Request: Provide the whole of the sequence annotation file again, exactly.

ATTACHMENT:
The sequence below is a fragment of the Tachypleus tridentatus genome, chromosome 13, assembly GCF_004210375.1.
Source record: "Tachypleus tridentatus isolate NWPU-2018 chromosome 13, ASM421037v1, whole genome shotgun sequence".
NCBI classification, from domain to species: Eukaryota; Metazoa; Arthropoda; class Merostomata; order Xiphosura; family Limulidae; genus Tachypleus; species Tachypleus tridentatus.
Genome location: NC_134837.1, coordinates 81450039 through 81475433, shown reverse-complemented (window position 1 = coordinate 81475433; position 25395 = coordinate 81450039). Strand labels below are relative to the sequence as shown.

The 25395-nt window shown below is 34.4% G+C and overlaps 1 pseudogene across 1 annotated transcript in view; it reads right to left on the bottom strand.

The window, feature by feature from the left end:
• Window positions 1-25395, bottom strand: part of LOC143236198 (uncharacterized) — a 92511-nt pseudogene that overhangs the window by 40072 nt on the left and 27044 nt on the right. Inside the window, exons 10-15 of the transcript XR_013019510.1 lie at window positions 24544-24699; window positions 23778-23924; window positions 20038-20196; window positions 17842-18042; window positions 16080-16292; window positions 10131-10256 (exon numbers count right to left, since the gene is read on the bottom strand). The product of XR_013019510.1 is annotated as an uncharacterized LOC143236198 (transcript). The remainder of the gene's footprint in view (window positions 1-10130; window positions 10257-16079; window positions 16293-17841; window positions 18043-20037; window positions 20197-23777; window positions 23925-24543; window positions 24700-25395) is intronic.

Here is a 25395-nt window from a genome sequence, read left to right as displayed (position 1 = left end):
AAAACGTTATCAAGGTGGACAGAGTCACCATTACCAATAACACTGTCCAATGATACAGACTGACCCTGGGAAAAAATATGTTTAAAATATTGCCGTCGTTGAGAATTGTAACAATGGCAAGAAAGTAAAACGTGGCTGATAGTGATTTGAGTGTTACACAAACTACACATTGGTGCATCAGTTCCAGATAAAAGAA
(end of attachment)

The sequence below is a fragment of the Tachypleus tridentatus genome, chromosome 13, assembly GCF_004210375.1.
Source record: "Tachypleus tridentatus isolate NWPU-2018 chromosome 13, ASM421037v1, whole genome shotgun sequence".
NCBI classification, from domain to species: Eukaryota; Metazoa; Arthropoda; class Merostomata; order Xiphosura; family Limulidae; genus Tachypleus; species Tachypleus tridentatus.
Genome location: NC_134837.1, coordinates 81450039 through 81475433, shown reverse-complemented (window position 1 = coordinate 81475433; position 25395 = coordinate 81450039). Strand labels below are relative to the sequence as shown.

The 25395-nt window shown below is 34.4% G+C and overlaps 1 pseudogene across 1 annotated transcript in view; it reads right to left on the bottom strand.

The window, feature by feature from the left end:
• Window positions 1-25395, bottom strand: part of LOC143236198 (uncharacterized) — a 92511-nt pseudogene that overhangs the window by 40072 nt on the left and 27044 nt on the right. Inside the window, exons 10-15 of the transcript XR_013019510.1 lie at window positions 24544-24699; window positions 23778-23924; window positions 20038-20196; window positions 17842-18042; window positions 16080-16292; window positions 10131-10256 (exon numbers count right to left, since the gene is read on the bottom strand). The product of XR_013019510.1 is annotated as an uncharacterized LOC143236198 (transcript). The remainder of the gene's footprint in view (window positions 1-10130; window positions 10257-16079; window positions 16293-17841; window positions 18043-20037; window positions 20197-23777; window positions 23925-24543; window positions 24700-25395) is intronic.

Here is a 25395-nt window from a genome sequence, read left to right as displayed (position 1 = left end):
AAAACGTTATCAAGGTGGACAGAGTCACCATTACCAATAACACTGTCCAATGATACAGACTGACCCTGGGAAAAAATATGTTTAAAATATTGCCGTCGTTGAGAATTGTAACAATGGCAAGAAAGTAAAACGTGGCTGATAGTGATTTGAGTGTTACACAAACTACACATTGGTGCATCAGTTCCAGATAAAAGAA